Undergraduate Business Education

Posted by Joseph Phillips, Jr. on Friday, April 17, 2015 at 4:24 PM PDT

A recent Gallup study looked at what the keys to professional success are for those earning an undergraduate degree.  Six experiences as an undergraduate student were identified.  The six were:

1. A professor who made them excited to learn;

2. A professor who cared about them as individuals;

3. A mentor who pushed students to reach their goals;

4. Working on a long-term project;

5. Completing a job or internship related to classroom lessons;

6. Being engaged in extracurricular activities and groups.

 

The findings are based on a national survey of nearly 30,000 respondents, which measured engagement with the workplace and community as well as social well-being.

Another Gallup study, based on the same data, found that business graduates are less likely to find a sense of purpose in their careers.  According to this study, those who majored in business significantly lagged behind their peers in career engagement and other measures of well-being.  It suggests the reasons are (1) lack of emotional support while a student (which seems related to items 1-3 above!) and (2) never having obtained a graduate degree. 

Naturally, these studies make one want to reflect on the undergraduate experience in Albers.  I'm confident we do very well with the six experiences identified.  Here are some considerations:

  1. We have great teachers in Albers.   Our faculty average 4.2-4.3 on our 5.0 teaching scale.  That is a pretty healthy average.  Our faculty members have won a disproportionate share of campus wide teaching awards, such as the SU Alumni Teaching Award.  When students vote for a school wide teaching award, such as the Beta Gamma Sigma Teaching Award, lots of faculty members get votes, suggesting good teaching is found across a number of faculty.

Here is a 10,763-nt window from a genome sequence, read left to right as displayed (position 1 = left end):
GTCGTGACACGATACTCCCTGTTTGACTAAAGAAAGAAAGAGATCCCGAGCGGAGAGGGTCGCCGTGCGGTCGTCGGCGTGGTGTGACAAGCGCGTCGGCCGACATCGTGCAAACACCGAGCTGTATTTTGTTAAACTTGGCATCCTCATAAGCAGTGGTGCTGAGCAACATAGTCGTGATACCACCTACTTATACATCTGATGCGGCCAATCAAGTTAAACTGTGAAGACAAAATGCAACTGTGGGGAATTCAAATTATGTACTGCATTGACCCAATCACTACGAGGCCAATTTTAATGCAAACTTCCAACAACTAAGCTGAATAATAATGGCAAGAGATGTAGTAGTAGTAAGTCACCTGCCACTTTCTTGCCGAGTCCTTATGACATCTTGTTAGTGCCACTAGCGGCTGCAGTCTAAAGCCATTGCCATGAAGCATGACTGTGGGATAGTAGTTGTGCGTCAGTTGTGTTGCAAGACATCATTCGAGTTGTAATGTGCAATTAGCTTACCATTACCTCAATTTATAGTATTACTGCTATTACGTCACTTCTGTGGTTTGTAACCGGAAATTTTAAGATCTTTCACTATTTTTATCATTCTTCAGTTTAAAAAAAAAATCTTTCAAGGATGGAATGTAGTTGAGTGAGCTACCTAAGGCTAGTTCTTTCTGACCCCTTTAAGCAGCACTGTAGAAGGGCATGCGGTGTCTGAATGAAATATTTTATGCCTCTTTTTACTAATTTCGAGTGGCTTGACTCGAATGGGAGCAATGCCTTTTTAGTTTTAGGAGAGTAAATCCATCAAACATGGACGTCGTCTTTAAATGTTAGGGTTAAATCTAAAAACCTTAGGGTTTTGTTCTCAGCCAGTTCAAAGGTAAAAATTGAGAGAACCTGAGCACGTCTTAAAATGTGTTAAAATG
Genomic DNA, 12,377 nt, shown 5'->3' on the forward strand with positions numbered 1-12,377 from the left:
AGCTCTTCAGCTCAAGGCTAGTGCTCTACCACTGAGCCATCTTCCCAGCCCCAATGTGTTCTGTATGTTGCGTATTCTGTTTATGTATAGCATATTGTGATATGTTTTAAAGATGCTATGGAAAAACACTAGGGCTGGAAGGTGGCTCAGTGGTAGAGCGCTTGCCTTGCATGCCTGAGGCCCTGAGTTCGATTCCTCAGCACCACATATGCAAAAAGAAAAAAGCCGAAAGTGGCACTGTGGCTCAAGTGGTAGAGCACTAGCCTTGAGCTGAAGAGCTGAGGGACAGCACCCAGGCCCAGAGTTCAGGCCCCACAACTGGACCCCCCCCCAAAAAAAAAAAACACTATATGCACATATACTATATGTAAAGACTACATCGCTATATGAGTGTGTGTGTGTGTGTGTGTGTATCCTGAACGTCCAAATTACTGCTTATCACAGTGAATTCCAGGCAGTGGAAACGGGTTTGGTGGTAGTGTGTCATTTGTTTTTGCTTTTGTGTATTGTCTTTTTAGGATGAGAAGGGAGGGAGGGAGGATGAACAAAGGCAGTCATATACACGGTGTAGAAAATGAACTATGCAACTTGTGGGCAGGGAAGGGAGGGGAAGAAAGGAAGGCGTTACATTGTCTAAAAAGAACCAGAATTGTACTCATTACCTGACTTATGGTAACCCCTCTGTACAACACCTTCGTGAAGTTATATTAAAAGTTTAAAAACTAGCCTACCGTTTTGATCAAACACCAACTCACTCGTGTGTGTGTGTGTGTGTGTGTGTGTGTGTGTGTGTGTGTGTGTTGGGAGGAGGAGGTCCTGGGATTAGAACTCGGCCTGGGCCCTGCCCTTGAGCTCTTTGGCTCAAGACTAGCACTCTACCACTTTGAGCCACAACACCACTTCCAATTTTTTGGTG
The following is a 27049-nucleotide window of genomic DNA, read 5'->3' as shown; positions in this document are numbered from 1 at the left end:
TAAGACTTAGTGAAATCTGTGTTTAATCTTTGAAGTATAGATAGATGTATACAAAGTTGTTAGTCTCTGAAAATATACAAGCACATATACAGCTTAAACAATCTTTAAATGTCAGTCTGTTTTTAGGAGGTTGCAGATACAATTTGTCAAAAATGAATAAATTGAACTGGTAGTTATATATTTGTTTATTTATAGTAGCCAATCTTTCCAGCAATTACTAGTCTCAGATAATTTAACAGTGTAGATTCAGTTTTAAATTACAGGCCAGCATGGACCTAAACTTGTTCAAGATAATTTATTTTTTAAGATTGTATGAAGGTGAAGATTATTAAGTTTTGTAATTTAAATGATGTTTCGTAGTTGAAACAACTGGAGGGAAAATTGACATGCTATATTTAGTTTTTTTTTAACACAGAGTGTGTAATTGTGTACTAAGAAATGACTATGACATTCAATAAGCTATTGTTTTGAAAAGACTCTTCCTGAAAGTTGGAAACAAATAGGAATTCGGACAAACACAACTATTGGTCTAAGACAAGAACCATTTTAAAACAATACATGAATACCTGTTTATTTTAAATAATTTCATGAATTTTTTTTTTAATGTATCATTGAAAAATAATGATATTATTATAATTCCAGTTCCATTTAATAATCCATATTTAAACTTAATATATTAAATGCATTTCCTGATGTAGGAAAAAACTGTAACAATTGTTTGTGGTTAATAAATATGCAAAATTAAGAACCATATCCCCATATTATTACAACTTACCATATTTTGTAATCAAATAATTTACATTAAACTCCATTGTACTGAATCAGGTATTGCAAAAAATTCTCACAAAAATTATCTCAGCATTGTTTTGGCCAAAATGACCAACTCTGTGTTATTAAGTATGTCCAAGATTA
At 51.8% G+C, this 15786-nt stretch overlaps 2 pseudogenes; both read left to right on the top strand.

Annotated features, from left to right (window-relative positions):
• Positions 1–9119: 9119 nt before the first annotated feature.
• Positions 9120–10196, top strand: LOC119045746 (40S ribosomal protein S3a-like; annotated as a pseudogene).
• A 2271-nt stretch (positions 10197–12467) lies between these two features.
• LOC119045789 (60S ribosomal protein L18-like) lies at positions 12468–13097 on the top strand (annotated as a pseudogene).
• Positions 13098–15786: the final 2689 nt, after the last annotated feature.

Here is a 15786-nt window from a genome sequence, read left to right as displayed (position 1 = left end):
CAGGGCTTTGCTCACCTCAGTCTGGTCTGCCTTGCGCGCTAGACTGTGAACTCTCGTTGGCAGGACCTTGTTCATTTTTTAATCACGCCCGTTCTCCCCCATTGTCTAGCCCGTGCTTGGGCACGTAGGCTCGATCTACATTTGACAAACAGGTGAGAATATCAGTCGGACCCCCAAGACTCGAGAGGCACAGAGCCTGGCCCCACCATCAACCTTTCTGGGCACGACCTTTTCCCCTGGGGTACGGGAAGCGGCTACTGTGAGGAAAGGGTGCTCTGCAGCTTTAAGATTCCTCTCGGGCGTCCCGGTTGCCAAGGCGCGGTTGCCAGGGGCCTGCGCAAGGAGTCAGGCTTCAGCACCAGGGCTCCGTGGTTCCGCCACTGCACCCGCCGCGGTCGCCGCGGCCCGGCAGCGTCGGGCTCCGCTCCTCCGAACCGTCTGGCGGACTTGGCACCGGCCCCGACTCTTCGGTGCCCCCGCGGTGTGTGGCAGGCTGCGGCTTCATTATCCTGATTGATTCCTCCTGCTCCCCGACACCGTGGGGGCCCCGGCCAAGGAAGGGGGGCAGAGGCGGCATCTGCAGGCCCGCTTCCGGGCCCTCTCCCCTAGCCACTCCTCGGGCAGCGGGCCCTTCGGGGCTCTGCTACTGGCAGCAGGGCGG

2. Professors who care about students.   Whenever I ask students who are about to graduate what was the best part of their experience at Albers, they always talk about the strong ties they developed with faculty members and the support they received.  They say the same about our staff members who work with them on academic advising or career planning.
  3. Mentors who push.   If it is not the faculty pushing our students to be the best they can be, then it might be a staff member, or might be a mentor in the Albers Mentor Program!  Our students have mentors at multiple levels!
  4. Working on a long term project.   We have group projects that frequently take up the whole quarter, including consulting projects for area businesses.  It could also be the more traditional academic research project as part of a class, such as in the History of Economic Thought class and others like it.  It is not always in the classroom.  It could be a service project being pursued by ENACTUS or students participating in the business plan competition. 
  5. Finding a job or internship.   With our own placement center in the business school, finding students internships and jobs is a key priority for us.  The Albers Placement Center does a terrific job of assisting students to pursue these opportunities, as our 95% placement rate would suggest.
  6. Extra-curricular activities.   We have a very large number of clubs in the business school.  By my count, we have at least a dozen specifically for business students, with some of the more active being ENACTUS, Beta Alpha Psi, Alpha Kappa Psi, and the Marketing Club.  There are lots of opportunities and we do everything we can to encourage students to take advantage of these opportunities to enrich their learning experience!

 

So, in terms of the issue of business students not receiving sufficient emotional support, I think we have that covered in terms of the care they receive from our faculty and staff while they are with us.  Maybe some slip through the cracks, but I do not think there are many.  As for students going on to attend graduate school, outside of our accounting students going on to pursue our Master of Professional Accounting degree in a 4+1 program, and our relatively new 3-3 program with the law school, where students earn an undergraduate business degree and a JD in six years instead of the normal seven, it is hard to say how we do here. 

We are in the process of redesigning our MS in Finance degree so that some of our undergraduates can continue on to earn the MS degree, a 4+1 similar to the MPAC program.  In the past, we essentially made that impossible with our work experience requirement, which we are now relaxing.  Historically, we have strongly encouraged our undergraduate students to go out and get a few years of professional experience before pursuing a graduate degree.  The challenge for us is to know whether they ever did that, because we have limited information on the subsequent degrees our undergraduate alumni pursue.  Some of our recent initiatives may result in some improvement here, but no doubt there is more that can be done to assure that Albers undergrads go on to pursue graduate degrees with greater frequency.